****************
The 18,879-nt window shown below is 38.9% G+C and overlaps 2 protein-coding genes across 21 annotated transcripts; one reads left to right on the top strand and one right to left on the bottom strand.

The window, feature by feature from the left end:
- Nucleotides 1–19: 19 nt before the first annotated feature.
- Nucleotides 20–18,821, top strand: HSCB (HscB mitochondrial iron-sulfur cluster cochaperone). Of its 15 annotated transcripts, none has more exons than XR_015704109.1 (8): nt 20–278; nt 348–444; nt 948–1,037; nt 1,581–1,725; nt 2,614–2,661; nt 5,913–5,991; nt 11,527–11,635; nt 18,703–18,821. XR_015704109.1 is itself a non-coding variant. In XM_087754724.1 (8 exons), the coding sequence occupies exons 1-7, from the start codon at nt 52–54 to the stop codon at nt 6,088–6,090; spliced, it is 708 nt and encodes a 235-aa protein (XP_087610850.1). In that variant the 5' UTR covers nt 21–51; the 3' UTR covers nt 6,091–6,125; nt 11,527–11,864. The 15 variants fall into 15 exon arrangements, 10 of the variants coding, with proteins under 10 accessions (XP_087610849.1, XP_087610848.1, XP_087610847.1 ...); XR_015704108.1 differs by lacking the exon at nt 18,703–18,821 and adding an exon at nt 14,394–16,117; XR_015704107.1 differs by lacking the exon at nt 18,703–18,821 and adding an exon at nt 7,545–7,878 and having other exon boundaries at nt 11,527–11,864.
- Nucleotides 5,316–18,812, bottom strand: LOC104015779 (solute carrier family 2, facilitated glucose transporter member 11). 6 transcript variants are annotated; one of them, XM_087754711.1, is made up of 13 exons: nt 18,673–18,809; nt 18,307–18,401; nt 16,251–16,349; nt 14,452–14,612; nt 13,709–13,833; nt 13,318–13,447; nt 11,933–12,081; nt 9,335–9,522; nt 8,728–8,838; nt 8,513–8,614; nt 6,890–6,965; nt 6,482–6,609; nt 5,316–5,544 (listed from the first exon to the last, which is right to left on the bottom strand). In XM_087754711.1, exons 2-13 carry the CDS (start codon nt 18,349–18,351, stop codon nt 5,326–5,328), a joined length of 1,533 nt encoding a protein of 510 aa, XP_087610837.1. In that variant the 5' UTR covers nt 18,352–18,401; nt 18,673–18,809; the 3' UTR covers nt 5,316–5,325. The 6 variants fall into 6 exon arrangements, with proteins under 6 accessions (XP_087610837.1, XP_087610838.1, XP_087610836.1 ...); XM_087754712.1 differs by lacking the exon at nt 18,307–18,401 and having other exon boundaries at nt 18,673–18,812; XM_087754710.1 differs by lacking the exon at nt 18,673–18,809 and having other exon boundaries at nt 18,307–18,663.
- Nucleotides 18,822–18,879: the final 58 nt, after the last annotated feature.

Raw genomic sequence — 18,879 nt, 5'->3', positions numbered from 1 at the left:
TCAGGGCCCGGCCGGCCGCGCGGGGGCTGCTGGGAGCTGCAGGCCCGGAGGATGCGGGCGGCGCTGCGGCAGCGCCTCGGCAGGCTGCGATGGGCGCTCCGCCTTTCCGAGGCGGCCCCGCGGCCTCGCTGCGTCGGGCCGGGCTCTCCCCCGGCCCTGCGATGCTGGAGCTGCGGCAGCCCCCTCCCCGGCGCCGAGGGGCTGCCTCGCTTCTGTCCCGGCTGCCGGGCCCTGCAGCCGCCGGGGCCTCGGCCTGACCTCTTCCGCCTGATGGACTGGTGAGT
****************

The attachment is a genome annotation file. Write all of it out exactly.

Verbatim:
The 18,879-nt window shown below is 38.9% G+C and overlaps 2 protein-coding genes across 21 annotated transcripts; one reads left to right on the top strand and one right to left on the bottom strand.

The window, feature by feature from the left end:
- Nucleotides 1–19: 19 nt before the first annotated feature.
- Nucleotides 20–18,821, top strand: HSCB (HscB mitochondrial iron-sulfur cluster cochaperone). Of its 15 annotated transcripts, none has more exons than XR_015704109.1 (8): nt 20–278; nt 348–444; nt 948–1,037; nt 1,581–1,725; nt 2,614–2,661; nt 5,913–5,991; nt 11,527–11,635; nt 18,703–18,821. XR_015704109.1 is itself a non-coding variant. In XM_087754724.1 (8 exons), the coding sequence occupies exons 1-7, from the start codon at nt 52–54 to the stop codon at nt 6,088–6,090; spliced, it is 708 nt and encodes a 235-aa protein (XP_087610850.1). In that variant the 5' UTR covers nt 21–51; the 3' UTR covers nt 6,091–6,125; nt 11,527–11,864. The 15 variants fall into 15 exon arrangements, 10 of the variants coding, with proteins under 10 accessions (XP_087610849.1, XP_087610848.1, XP_087610847.1 ...); XR_015704108.1 differs by lacking the exon at nt 18,703–18,821 and adding an exon at nt 14,394–16,117; XR_015704107.1 differs by lacking the exon at nt 18,703–18,821 and adding an exon at nt 7,545–7,878 and having other exon boundaries at nt 11,527–11,864.
- Nucleotides 5,316–18,812, bottom strand: LOC104015779 (solute carrier family 2, facilitated glucose transporter member 11). 6 transcript variants are annotated; one of them, XM_087754711.1, is made up of 13 exons: nt 18,673–18,809; nt 18,307–18,401; nt 16,251–16,349; nt 14,452–14,612; nt 13,709–13,833; nt 13,318–13,447; nt 11,933–12,081; nt 9,335–9,522; nt 8,728–8,838; nt 8,513–8,614; nt 6,890–6,965; nt 6,482–6,609; nt 5,316–5,544 (listed from the first exon to the last, which is right to left on the bottom strand). In XM_087754711.1, exons 2-13 carry the CDS (start codon nt 18,349–18,351, stop codon nt 5,326–5,328), a joined length of 1,533 nt encoding a protein of 510 aa, XP_087610837.1. In that variant the 5' UTR covers nt 18,352–18,401; nt 18,673–18,809; the 3' UTR covers nt 5,316–5,325. The 6 variants fall into 6 exon arrangements, with proteins under 6 accessions (XP_087610837.1, XP_087610838.1, XP_087610836.1 ...); XM_087754712.1 differs by lacking the exon at nt 18,307–18,401 and having other exon boundaries at nt 18,673–18,812; XM_087754710.1 differs by lacking the exon at nt 18,673–18,809 and having other exon boundaries at nt 18,307–18,663.
- Nucleotides 18,822–18,879: the final 58 nt, after the last annotated feature.

Raw genomic sequence — 18,879 nt, 5'->3', positions numbered from 1 at the left:
TCAGGGCCCGGCCGGCCGCGCGGGGGCTGCTGGGAGCTGCAGGCCCGGAGGATGCGGGCGGCGCTGCGGCAGCGCCTCGGCAGGCTGCGATGGGCGCTCCGCCTTTCCGAGGCGGCCCCGCGGCCTCGCTGCGTCGGGCCGGGCTCTCCCCCGGCCCTGCGATGCTGGAGCTGCGGCAGCCCCCTCCCCGGCGCCGAGGGGCTGCCTCGCTTCTGTCCCGGCTGCCGGGCCCTGCAGCCGCCGGGGCCTCGGCCTGACCTCTTCCGCCTGATGGACTGGTGAGT